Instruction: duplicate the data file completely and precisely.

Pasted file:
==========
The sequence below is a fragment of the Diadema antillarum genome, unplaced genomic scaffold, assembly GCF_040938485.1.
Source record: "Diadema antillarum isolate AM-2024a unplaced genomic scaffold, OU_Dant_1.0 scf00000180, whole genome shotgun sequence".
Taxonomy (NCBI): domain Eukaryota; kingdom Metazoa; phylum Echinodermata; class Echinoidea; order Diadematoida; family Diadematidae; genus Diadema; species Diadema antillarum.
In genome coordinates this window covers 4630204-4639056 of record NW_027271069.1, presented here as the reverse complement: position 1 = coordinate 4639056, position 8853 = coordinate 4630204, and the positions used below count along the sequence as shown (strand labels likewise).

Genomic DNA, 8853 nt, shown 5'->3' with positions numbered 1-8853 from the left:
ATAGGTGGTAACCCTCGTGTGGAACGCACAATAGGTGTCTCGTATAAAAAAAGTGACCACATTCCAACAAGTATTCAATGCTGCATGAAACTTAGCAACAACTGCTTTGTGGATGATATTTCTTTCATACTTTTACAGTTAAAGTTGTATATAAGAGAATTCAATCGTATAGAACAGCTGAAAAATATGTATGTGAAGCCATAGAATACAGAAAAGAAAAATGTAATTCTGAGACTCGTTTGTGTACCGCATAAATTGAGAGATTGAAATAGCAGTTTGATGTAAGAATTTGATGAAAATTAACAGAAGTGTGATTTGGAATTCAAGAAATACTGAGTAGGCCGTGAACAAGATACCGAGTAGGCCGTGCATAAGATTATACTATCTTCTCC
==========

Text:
The sequence below is a fragment of the Diadema antillarum genome, unplaced genomic scaffold, assembly GCF_040938485.1.
Source record: "Diadema antillarum isolate AM-2024a unplaced genomic scaffold, OU_Dant_1.0 scf00000180, whole genome shotgun sequence".
Taxonomy (NCBI): domain Eukaryota; kingdom Metazoa; phylum Echinodermata; class Echinoidea; order Diadematoida; family Diadematidae; genus Diadema; species Diadema antillarum.
In genome coordinates this window covers 4630204-4639056 of record NW_027271069.1, presented here as the reverse complement: position 1 = coordinate 4639056, position 8853 = coordinate 4630204, and the positions used below count along the sequence as shown (strand labels likewise).

Genomic DNA, 8853 nt, shown 5'->3' with positions numbered 1-8853 from the left:
ATAGGTGGTAACCCTCGTGTGGAACGCACAATAGGTGTCTCGTATAAAAAAAGTGACCACATTCCAACAAGTATTCAATGCTGCATGAAACTTAGCAACAACTGCTTTGTGGATGATATTTCTTTCATACTTTTACAGTTAAAGTTGTATATAAGAGAATTCAATCGTATAGAACAGCTGAAAAATATGTATGTGAAGCCATAGAATACAGAAAAGAAAAATGTAATTCTGAGACTCGTTTGTGTACCGCATAAATTGAGAGATTGAAATAGCAGTTTGATGTAAGAATTTGATGAAAATTAACAGAAGTGTGATTTGGAATTCAAGAAATACTGAGTAGGCCGTGAACAAGATACCGAGTAGGCCGTGCATAAGATTATACTATCTTCTCC